Reformist-backed cleric Hassan Rouhani has won Iran’s presidential election, securing just over 50% of the vote and so avoiding the need for a run-off.
Crowds gathered in Tehran to hail Mr Rouhani, who said he had achieved a “victory of moderation over extremism”.
Some 72.2% of the 50 million eligible Iranian voters cast ballots to choose the successor to Mahmoud Ahmadinejad.
The US said it was “ready to engage directly” with Iran over its disputed nuclear programme.
Supreme Leader Ayatollah Ali Khamenei congratulated Mr Rouhani on his victory.
“I urge everyone to help the president-elect and his colleagues in the government, as he is the president of the whole nation,” he said.
Ayatollah Khamenei will ratify the vote on 3 August and the new president will then take the oath in parliament.
Mr Rouhani, who has pledged greater engagement with Western powers, said: “This victory is a victory for wisdom, moderation and maturity… over extremism.”
But he also urged the world to “acknowledge the rights” of Iran.
He said: “The nations who tout democracy and open dialogue should speak to the Iranian people with respect and recognise the rights of the Islamic republic.”
Interior Minister Mostafa Mohammad Najjar announced that Mr Rouhani had won 18,613,329 of the 36,704,156 votes cast. This represented 50.71% of the vote.
Tehran Mayor Mohammad Baqer Qalibaf won 6,077,292 votes to take second place (16.56%).
Saeed Jalili came third and Mohsen Rezai fourth.
Mr Najjar said that any challenge by presidential candidates would have to be lodged to the Guardian Council within three days.
The election of Hassan Rouhani as president offers the opportunity for a change in tone and style but will it translate into a shift in Iran’s approach to the outside world and in particular to any compromise on its nuclear programme?
First it should be stressed that it is not the president but the supreme leader and, beneath him, the upper echelons of the Revolutionary Guard who determine the broad lines of Iran’s nuclear policy.
Mr Rouhani’s election comes at a difficult and potentially dangerous moment for Iran; its position in the region is being tested like never before with Tehran’s support for the embattled Syrian regime of Bashar al-Assad. This is not necessarily the moment for a substantive change in Iranian policy. Nonetheless even a change in style might offer an opening to the US and key UN Security Council members which would be worth testing for any real sign of flexibility in Tehran.
The winning candidate needed more than 50% of all ballots cast, including invalid ones, to avoid a run-off.
Crowds gathered in Vali-Asr Square in central Tehran and in Kaj Square in the north-west of the capital to hail the victory.
“Long live reform, long live Rouhani,” members of the crowd chanted.
One of them told Reuters news agency: “Many people are holding Rouhani posters. Some are hugging and crying. We are all so happy here. We can’t believe there is finally a change.”
The US said it respected the vote, although White House spokesman Jay Carney cited concern at censorship and lack of transparency.
The US would “engage Iran directly” to find a “diplomatic solution that will fully address the international community’s concerns about Iran’s nuclear programme”.
The UK Foreign Office urged Mr Rouhani to “set Iran on a different course for the future: addressing international concerns about Iran’s nuclear programme… and improving the political and human rights situation for the people of Iran”.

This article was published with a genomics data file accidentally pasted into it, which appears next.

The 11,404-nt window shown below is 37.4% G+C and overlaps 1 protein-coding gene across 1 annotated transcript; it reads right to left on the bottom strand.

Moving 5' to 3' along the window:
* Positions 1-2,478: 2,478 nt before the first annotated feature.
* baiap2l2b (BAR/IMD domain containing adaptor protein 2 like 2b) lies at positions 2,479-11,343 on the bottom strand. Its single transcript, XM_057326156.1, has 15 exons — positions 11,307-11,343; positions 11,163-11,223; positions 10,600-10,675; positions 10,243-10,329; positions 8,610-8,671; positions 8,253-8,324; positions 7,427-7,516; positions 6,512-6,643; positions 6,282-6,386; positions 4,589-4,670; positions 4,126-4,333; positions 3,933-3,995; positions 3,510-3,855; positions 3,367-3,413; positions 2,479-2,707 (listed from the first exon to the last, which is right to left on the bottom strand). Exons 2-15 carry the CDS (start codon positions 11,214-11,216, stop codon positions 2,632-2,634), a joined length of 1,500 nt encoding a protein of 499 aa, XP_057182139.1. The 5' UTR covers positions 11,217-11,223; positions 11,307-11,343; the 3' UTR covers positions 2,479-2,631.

France said it was “ready to work” with the new leader.
One of Mr Rouhani’s main pledges was to try to ease international sanctions imposed on Iran over its nuclear programme.
Iran has been suffering economic hardship, with rising unemployment, a devalued currency and soaring inflation.
Voting had been extended by five hours on Friday evening to allow more people to cast their ballots.
The question now remains: Will the hardline establishment recognise the message of change that the electorate have sent them?”
Although all six candidates were seen as conservatives, analysts say Mr Rouhani – a 64-year-old cleric often described as “moderate” who has held several parliamentary posts and served as chief nuclear negotiator – has been reaching out to reformists in recent days.
The surge of support for him came after Mohammad Reza Aref, the only reformist candidate in the race, announced on Tuesday that he was withdrawing on the advice of pro-reform ex-President Mohammad Khatami.
Mr Rouhani thus went into polling day with the endorsement of two ex-presidents – Mr Khatami and Akbar Hashemi Rafsanjani, who was disqualified from the race by the powerful Guardian Council, a 12-member body of theologians and jurists.
The hardline candidates included Mr Qalibaf – who is seen as a pragmatic conservative – and nuclear negotiator Mr Jalili – who is said to be very close to Ayatollah Khamenei.
The other three candidates were Mr Rezai, a former head of the powerful Revolutionary Guards, former Foreign Minister Ali Akbar Velayati, and former Telecommunications Minister Mohammad Gharazi.
After the last presidential election in June 2009, millions of Iranians took to the streets to demand a rerun, when the supreme leader dismissed claims by the three defeated candidates of widespread fraud.
No foreign observers monitored this year’s election and there have also been concerns that media coverage in the run-up has been unfair.
Many reformist newspapers have been shut down, access to the internet and foreign broadcasters has been restricted, and journalists have been detained.